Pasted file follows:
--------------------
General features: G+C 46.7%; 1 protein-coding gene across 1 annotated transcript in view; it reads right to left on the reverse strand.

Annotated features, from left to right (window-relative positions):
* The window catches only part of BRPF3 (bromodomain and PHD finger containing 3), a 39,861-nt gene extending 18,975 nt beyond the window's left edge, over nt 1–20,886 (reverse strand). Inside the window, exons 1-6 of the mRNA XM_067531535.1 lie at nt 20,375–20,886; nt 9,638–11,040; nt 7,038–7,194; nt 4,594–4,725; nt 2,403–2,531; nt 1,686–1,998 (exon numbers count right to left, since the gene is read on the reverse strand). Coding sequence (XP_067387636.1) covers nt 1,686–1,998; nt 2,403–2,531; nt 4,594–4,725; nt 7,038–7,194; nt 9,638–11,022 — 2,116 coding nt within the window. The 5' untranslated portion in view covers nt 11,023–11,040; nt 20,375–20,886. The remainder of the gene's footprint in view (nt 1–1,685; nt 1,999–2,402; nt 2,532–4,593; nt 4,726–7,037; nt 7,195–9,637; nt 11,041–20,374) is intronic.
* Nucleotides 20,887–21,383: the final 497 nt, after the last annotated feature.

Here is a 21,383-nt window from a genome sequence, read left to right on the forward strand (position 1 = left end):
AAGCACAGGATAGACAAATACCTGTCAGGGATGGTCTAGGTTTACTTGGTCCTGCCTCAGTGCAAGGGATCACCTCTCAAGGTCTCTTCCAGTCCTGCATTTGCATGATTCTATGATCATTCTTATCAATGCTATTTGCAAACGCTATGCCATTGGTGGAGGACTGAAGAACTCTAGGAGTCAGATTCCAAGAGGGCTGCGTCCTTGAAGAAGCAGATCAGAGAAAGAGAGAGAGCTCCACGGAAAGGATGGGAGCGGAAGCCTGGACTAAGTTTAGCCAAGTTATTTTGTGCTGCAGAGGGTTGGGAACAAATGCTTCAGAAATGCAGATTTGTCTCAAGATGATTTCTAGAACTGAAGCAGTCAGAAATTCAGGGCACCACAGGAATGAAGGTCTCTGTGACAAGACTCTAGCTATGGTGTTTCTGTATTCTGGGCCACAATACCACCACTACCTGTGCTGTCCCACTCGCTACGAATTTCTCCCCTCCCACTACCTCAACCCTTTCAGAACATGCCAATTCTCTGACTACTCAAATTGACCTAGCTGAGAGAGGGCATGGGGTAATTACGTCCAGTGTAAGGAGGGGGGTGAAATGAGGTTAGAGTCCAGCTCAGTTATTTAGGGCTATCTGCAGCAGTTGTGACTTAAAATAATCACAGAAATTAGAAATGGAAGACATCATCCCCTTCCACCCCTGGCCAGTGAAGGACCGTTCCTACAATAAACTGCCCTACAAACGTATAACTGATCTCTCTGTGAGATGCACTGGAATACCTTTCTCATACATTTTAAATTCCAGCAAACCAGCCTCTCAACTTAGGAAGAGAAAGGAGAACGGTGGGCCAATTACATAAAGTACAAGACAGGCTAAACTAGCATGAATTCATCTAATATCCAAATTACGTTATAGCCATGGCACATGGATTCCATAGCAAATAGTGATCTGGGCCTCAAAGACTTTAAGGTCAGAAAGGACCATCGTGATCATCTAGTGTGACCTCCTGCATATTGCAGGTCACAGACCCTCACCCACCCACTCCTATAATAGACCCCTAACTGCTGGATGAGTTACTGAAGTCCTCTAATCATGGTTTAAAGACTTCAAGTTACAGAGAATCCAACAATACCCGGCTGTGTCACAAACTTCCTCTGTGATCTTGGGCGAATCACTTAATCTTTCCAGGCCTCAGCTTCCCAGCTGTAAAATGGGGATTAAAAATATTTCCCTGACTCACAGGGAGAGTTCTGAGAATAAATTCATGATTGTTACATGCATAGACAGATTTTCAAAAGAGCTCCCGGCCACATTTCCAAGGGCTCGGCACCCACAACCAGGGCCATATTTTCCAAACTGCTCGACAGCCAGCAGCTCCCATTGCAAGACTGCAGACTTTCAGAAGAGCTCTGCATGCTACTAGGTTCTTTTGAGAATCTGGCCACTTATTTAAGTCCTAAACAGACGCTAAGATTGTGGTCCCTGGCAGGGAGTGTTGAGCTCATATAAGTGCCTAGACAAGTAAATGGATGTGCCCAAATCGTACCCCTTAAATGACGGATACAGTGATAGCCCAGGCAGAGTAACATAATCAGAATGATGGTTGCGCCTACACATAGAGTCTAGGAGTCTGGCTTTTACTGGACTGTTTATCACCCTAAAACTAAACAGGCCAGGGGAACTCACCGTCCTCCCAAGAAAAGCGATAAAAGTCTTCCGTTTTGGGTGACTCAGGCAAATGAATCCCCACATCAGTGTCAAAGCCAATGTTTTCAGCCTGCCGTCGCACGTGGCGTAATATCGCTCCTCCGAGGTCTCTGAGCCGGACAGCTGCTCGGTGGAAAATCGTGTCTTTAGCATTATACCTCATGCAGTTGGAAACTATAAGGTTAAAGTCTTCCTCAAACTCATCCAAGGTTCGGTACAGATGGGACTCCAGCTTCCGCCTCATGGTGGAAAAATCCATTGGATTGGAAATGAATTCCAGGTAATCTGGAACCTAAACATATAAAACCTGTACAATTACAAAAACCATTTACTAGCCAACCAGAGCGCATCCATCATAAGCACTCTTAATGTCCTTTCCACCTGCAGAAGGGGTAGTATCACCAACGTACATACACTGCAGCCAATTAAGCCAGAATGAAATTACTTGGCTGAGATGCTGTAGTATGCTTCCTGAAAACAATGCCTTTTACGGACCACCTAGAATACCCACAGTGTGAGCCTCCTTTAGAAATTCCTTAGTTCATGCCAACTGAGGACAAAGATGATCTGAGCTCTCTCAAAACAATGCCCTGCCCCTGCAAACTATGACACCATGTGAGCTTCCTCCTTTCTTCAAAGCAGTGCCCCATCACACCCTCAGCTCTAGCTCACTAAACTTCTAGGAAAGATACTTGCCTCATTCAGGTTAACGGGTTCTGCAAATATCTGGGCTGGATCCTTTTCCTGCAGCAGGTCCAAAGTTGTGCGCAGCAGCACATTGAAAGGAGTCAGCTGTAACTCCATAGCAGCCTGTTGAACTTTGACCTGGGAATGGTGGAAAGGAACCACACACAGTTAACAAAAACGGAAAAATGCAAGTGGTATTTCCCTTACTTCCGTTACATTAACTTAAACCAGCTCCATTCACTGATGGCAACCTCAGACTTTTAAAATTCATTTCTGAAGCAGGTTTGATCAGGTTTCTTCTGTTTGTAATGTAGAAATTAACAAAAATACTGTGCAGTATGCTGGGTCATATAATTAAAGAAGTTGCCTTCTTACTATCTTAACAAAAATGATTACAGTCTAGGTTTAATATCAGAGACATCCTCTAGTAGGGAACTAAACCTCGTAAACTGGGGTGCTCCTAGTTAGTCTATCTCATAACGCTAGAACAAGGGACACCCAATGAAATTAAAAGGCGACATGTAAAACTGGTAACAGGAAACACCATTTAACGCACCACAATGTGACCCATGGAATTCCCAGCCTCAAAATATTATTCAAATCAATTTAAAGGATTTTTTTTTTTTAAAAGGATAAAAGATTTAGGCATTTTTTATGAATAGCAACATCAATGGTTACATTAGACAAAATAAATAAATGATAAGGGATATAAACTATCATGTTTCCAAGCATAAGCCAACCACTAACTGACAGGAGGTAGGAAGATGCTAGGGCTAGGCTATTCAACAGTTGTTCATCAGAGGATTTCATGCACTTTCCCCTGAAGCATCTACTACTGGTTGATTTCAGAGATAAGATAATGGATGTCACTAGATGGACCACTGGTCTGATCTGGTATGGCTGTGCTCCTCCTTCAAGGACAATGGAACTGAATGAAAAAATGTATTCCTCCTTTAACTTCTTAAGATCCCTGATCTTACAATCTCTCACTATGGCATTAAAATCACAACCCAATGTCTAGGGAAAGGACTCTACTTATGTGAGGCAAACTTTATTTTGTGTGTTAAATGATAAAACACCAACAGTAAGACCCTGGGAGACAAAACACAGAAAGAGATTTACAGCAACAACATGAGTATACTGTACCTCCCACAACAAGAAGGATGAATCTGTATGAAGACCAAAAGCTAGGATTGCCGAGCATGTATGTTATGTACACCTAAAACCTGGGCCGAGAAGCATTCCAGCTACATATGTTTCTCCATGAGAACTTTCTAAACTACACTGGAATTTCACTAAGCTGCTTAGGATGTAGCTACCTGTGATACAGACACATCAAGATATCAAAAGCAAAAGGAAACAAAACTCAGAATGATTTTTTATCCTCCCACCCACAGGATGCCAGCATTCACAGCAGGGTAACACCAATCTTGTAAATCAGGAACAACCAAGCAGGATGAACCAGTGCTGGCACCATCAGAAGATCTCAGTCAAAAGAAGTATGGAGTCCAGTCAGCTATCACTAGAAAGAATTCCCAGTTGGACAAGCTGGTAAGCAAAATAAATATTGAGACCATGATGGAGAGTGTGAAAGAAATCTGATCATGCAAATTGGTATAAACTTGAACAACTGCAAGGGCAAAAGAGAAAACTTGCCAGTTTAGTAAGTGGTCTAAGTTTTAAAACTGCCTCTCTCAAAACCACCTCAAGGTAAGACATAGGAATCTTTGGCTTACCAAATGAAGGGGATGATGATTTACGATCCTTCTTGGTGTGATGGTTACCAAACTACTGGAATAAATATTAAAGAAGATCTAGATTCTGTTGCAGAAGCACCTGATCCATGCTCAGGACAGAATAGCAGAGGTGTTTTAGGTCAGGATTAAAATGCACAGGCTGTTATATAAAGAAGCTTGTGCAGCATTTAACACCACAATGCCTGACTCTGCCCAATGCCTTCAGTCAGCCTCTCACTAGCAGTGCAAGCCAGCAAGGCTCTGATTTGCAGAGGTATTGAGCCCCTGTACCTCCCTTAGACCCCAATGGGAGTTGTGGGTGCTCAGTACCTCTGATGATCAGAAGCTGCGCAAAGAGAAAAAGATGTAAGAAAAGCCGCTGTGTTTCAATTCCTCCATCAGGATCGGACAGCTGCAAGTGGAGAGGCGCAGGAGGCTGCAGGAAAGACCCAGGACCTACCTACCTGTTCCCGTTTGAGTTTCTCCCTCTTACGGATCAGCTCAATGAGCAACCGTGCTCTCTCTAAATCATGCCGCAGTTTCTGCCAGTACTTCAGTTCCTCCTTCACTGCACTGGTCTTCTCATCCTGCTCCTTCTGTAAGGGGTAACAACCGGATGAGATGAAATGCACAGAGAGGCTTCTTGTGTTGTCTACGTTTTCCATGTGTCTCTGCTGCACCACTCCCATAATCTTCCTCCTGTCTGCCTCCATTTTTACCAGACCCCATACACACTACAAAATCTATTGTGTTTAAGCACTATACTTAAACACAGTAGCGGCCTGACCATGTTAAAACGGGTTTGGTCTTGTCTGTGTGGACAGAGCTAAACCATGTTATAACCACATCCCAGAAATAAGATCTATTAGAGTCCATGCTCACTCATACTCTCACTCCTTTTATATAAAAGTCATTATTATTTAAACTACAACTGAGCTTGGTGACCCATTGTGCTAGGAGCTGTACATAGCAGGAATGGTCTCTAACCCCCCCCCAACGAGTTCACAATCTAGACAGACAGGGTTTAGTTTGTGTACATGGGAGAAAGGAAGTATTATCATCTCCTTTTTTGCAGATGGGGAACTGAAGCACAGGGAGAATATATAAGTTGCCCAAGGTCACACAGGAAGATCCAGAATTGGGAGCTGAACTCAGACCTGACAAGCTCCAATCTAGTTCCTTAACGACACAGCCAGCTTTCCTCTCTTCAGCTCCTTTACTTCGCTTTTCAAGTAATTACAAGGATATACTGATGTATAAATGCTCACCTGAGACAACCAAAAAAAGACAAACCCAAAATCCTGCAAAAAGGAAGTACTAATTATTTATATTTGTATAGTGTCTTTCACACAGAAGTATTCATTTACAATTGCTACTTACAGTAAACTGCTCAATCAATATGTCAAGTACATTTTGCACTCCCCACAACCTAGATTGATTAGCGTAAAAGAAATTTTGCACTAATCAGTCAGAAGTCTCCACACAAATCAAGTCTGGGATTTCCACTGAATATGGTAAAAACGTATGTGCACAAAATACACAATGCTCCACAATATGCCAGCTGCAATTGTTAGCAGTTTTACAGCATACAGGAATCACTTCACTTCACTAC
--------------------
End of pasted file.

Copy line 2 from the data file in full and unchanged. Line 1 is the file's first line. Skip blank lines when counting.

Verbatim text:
Annotated features, from left to right (window-relative positions):